MAY IT PLEASE THE PALATE: Good but not great

By Nick Roumel

Stuffed grape leaves are a staple of Greek or Middle Eastern cooking. Nothing makes me smile more than the memory of my mother, stopping the car at the sight of wild grape vines, picking a bunch to save for her next batch. She always called them "yaprakia," a regional variation, but most Greeks call them "dolmathes."

By whatever name, the technique of rolling and cooking stuffed grape leaves is a fundamental skill that any self-styled Greek cook must have, along with layering and folding phyllo dough. Unfortunately, it is one that has eluded me. I make good, but not great dolmathes; that is why I have never before posted a recipe in this column.

My favorites are fat ones stuffed with lamb or beef, rice, and pine nuts, topped with an avgolemeno (egg/lemon) sauce and fresh dill. Yet stubbornly, I've never made them that way. It would be too much like cheating, because it's ipso facto obvious those would taste great. (Kind of like not going wrong with a good hamburger.) But it's the vegetarian version that I want to nail, and just can't.

Most meatless versions include rice, onion, lemon, and dill. Some add lentils, toasted pine nuts, tomato, mint, or parsley. I do like the ones with the "snap" of plenty of onion and lemon. One recipe I perused required an eye-popping 6 large onions, and had a long list of raving online reviews - no doubt from the chef's bad-breathed family.

I've chosen a representative recipe from Tyler Lawrence of Food Network that adds the unusual twist of fennel. Feel free to substitute vegetable stock (I use "Better Than Bouillon") to make this truly vegetarian (and vegan).

Like my mother, you can also substitute fresh grape leaves for the ones in jars. Just make sure to blanch them in simmering water. It sure beats trying to get the tightly rolled pack of brined ones out of the narrow jar opening, which is like removing a ship from a bottle.

Folding and rolling these puppies is a bit like origami, but you'll get the hang of it. The ones that are torn or too small can be used to line the bottom of the pan.


* 1/2 cup extra-virgin olive oil

* 1 large yellow onion, finely chopped

* 1 small fennel bulb, halved, cored and diced

* 1 teaspoon grated lemon zest

* 1/2 cup pine nuts

* 1 cup long-grain rice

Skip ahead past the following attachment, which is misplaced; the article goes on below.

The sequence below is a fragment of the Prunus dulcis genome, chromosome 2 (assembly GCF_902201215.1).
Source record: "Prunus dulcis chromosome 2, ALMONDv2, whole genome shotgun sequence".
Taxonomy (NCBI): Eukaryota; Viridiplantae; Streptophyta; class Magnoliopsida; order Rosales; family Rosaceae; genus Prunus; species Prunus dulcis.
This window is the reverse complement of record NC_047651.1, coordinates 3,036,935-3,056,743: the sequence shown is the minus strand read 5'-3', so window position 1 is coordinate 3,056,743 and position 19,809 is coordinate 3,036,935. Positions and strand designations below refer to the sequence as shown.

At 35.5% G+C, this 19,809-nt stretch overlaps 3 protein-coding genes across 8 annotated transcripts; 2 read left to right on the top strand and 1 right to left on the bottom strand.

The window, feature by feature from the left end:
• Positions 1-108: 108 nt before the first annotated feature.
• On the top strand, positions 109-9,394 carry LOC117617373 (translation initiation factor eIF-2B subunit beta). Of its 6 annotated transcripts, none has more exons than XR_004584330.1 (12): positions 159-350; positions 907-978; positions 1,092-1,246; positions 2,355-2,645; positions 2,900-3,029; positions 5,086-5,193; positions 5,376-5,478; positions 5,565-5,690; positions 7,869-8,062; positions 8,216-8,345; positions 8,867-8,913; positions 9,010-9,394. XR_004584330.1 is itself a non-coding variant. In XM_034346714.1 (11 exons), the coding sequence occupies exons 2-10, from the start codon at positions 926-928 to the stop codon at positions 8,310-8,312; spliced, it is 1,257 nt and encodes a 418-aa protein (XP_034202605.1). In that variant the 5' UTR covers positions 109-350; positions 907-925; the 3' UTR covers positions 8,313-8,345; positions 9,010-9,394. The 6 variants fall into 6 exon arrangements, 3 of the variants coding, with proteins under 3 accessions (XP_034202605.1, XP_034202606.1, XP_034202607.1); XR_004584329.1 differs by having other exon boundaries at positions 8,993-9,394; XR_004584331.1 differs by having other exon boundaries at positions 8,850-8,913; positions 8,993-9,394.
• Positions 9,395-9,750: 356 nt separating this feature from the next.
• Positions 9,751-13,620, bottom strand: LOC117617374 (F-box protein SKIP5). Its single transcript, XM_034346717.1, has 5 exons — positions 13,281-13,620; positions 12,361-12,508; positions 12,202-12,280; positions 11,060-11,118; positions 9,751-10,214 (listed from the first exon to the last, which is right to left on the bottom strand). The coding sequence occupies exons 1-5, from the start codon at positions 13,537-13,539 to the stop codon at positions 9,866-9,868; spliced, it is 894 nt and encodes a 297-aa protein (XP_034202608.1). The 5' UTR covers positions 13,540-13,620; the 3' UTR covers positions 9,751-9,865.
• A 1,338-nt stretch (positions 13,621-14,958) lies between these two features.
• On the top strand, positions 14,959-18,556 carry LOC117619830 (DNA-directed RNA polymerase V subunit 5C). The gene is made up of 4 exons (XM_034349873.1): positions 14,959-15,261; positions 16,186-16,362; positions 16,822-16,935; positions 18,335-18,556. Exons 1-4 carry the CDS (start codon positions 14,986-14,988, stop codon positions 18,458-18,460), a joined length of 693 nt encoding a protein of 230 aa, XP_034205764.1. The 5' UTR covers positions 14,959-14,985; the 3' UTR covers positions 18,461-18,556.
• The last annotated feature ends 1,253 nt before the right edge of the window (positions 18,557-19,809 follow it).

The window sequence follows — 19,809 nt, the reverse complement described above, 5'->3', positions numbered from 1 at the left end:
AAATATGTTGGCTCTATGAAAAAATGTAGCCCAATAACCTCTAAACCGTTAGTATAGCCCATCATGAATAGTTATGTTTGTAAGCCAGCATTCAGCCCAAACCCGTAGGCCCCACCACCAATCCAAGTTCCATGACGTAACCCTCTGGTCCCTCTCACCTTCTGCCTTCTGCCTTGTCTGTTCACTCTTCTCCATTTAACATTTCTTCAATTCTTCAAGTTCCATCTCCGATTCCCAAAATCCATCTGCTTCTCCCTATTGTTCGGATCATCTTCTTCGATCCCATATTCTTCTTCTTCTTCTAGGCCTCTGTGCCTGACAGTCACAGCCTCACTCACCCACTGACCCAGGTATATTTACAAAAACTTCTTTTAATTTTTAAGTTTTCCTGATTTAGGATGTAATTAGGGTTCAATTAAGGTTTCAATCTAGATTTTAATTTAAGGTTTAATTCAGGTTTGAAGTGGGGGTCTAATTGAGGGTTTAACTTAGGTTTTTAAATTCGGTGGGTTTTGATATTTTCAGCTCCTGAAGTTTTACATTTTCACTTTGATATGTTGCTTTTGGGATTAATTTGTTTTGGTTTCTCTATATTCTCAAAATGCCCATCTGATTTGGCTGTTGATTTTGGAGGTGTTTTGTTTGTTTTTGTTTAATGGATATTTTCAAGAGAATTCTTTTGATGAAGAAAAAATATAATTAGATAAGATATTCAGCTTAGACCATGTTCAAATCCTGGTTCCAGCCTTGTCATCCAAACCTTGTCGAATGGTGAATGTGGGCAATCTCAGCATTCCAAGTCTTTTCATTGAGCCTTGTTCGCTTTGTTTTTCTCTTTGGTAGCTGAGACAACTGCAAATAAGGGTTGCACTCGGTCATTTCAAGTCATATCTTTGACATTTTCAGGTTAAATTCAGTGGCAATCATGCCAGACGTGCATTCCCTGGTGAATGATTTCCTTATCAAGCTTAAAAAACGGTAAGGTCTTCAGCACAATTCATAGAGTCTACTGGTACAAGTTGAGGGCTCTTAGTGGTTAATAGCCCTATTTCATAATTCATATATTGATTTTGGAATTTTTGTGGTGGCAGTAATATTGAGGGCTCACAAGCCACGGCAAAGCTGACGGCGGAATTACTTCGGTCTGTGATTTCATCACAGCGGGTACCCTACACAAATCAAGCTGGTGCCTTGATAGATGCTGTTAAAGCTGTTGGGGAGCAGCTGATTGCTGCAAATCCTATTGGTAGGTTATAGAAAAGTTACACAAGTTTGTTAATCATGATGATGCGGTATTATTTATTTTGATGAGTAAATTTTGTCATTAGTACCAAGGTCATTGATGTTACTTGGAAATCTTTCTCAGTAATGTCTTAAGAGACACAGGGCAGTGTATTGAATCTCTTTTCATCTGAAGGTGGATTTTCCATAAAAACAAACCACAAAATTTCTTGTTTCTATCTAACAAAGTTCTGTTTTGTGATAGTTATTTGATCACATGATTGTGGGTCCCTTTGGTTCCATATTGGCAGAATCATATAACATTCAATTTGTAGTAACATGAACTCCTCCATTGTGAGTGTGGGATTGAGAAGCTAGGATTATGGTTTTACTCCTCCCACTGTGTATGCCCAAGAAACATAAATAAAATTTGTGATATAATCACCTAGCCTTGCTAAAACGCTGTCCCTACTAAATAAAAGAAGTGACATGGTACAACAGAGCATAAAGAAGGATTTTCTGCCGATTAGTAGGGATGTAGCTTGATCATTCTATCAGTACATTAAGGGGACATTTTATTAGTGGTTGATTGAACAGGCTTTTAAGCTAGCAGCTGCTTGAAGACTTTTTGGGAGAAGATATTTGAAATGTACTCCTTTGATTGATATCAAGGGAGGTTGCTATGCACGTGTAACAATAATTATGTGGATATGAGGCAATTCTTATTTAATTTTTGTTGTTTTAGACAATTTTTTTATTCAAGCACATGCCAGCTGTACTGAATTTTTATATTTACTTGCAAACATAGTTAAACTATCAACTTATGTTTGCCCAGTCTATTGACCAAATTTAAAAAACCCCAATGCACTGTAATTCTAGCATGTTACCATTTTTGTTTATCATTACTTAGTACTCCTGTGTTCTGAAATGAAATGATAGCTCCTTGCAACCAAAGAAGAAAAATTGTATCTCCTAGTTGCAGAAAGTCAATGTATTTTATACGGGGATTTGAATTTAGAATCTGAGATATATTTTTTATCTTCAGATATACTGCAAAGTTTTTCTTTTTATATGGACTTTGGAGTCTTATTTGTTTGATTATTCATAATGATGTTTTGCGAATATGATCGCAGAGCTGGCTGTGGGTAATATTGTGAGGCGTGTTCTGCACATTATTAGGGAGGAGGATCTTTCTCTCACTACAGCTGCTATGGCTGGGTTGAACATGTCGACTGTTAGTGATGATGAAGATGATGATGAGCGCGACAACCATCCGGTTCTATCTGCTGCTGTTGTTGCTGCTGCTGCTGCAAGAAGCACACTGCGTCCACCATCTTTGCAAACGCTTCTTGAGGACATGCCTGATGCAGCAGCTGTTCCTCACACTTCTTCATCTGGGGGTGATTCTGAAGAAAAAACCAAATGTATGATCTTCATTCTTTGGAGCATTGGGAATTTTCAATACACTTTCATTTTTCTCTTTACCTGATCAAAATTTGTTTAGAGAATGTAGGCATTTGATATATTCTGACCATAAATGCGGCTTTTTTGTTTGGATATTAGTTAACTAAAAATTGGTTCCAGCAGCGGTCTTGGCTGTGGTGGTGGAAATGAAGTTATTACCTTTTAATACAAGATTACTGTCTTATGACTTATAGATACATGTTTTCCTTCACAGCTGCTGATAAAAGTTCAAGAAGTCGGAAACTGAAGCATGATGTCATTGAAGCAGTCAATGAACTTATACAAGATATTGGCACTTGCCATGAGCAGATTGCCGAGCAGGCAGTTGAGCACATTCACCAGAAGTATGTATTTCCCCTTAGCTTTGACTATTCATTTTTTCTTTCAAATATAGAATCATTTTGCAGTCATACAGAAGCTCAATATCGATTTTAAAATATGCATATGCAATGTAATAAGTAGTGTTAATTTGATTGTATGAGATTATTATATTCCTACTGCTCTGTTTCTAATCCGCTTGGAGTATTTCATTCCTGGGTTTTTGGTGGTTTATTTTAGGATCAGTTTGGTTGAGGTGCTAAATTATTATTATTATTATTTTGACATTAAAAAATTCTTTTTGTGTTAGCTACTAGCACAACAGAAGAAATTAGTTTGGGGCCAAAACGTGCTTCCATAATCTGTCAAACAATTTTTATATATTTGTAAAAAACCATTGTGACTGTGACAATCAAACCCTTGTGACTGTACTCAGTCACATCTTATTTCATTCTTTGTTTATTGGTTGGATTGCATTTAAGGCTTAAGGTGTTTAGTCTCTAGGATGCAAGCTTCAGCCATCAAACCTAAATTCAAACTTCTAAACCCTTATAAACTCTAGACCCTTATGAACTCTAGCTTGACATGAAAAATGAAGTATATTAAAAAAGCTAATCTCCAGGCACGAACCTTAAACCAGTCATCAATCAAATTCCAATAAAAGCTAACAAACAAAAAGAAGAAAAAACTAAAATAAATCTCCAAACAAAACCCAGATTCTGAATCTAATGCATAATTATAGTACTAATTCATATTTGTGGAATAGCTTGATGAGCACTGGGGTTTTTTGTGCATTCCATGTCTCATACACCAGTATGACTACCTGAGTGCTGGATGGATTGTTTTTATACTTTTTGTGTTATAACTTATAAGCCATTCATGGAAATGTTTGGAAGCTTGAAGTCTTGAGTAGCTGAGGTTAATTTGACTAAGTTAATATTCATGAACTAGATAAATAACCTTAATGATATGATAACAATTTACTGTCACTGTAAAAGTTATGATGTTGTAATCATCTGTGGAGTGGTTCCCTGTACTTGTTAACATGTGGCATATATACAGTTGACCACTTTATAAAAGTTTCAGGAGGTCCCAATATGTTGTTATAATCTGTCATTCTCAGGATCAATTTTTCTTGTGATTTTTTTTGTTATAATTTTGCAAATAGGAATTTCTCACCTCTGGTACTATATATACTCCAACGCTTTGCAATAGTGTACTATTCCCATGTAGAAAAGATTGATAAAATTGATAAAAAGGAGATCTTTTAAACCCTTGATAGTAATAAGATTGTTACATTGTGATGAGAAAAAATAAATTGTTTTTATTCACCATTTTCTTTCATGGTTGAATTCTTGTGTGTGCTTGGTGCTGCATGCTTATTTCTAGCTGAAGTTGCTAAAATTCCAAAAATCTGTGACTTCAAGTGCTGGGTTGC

* 1 1/2 cups chicken stock

* 2 tablespoons finely chopped dill leaves

* 1/4 cup finely chopped flat-leaf parsley

* Kosher salt and freshly ground black pepper

* 1 (8-ounce) jar grape leaves, rinsed and drained

* 2 lemons, juiced


To make the filling, coat a large sauté pan with 1/4 cup of the oil and place over medium heat. Add the onion, fennel and lemon zest and stir until soft, about 10 minutes. Add the pine nuts and rice, sauté for 2 minutes, stirring to coat. Pour in just 1/2 cup of the chicken stock and lower the heat. Simmer until the liquid is absorbed and the rice is al dente, about 10 minutes. Scrape the parboiled rice mixture into a bowl and add the dill and parsley; season with salt and pepper. Allow to cool. Now on to the grape leaves.

Bring a big pot of water to a simmer. If using fresh grape leaves, blanch them in the hot water for 5 minutes until pliable. Drain then trim the stems and any hard veins from the leaves. Pat dry with paper towels.

To assemble the dolmades, lay a grape leaf on a work surface, shiny-side down. Put up to 2 tablespoons of the rice filling near the stem end of the leaf. Fold the stem end over the filling, then fold both sides toward the middle, and roll up into a cigar - it should be snug but not overly tight because the rice will swell once it is fully cooked. Squeeze lightly in the palm of your hand to secure the roll. Repeat with remaining grape leaves and filling.

Place the dolmades in a large Dutch oven or wide deep skillet, seam-side down in a single layer. Pour the remaining cup of broth, remaining olive oil, and the lemon juice over the dolmades, the liquid should reach halfway up the rolls, add some water if necessary. Cover the pan and simmer over low heat for 30 to 40 minutes, until the dolmades are tender when pierced with a fork. Serve warm, at room temperature or cool.

Garnish with lemon slices and chopped fresh dill, and serve up some pretty good grape leaves. But to make it truly great, add some cooked ground lamb and a generous pour of avgolemeno sauce. Well, anyway, that's what my mother would have done!


Nick Roumel is a principal with Nacht, Roumel, Salvatore, Blanchard, and Walker PC, a litigation firm in Ann Arbor specializing in employment litigation. He also has many years of varied restaurant and catering experience, has taught Greek cooking classes, and writes a food/restaurant column for "Current" magazine in Ann Arbor. He can be reached at His blog is

Published: Fri, Jun 14, 2013